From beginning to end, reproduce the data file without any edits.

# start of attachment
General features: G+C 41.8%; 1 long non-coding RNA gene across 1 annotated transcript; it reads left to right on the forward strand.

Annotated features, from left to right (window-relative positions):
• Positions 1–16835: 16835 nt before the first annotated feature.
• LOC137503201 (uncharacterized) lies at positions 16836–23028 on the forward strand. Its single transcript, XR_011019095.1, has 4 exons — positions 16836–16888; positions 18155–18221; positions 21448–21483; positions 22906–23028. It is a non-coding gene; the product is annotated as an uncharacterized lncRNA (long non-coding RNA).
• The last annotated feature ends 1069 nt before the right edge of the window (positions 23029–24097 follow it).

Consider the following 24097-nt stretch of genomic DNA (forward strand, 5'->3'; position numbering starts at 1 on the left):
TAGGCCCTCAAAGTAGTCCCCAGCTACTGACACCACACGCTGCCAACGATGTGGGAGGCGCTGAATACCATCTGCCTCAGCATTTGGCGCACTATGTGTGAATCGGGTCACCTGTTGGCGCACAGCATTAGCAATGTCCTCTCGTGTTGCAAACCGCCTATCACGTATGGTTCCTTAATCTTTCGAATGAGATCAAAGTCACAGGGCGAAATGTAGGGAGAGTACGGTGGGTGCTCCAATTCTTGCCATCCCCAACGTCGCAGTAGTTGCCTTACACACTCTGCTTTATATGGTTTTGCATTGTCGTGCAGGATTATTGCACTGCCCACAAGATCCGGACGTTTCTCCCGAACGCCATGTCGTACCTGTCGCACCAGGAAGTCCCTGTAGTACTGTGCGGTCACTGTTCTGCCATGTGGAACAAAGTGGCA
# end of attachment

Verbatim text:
General features: G+C 41.8%; 1 long non-coding RNA gene across 1 annotated transcript; it reads left to right on the forward strand.

Annotated features, from left to right (window-relative positions):
• Positions 1–16835: 16835 nt before the first annotated feature.
• LOC137503201 (uncharacterized) lies at positions 16836–23028 on the forward strand. Its single transcript, XR_011019095.1, has 4 exons — positions 16836–16888; positions 18155–18221; positions 21448–21483; positions 22906–23028. It is a non-coding gene; the product is annotated as an uncharacterized lncRNA (long non-coding RNA).
• The last annotated feature ends 1069 nt before the right edge of the window (positions 23029–24097 follow it).

Consider the following 24097-nt stretch of genomic DNA (forward strand, 5'->3'; position numbering starts at 1 on the left):
TAGGCCCTCAAAGTAGTCCCCAGCTACTGACACCACACGCTGCCAACGATGTGGGAGGCGCTGAATACCATCTGCCTCAGCATTTGGCGCACTATGTGTGAATCGGGTCACCTGTTGGCGCACAGCATTAGCAATGTCCTCTCGTGTTGCAAACCGCCTATCACGTATGGTTCCTTAATCTTTCGAATGAGATCAAAGTCACAGGGCGAAATGTAGGGAGAGTACGGTGGGTGCTCCAATTCTTGCCATCCCCAACGTCGCAGTAGTTGCCTTACACACTCTGCTTTATATGGTTTTGCATTGTCGTGCAGGATTATTGCACTGCCCACAAGATCCGGACGTTTCTCCCGAACGCCATGTCGTACCTGTCGCACCAGGAAGTCCCTGTAGTACTGTGCGGTCACTGTTCTGCCATGTGGAACAAAGTGGCA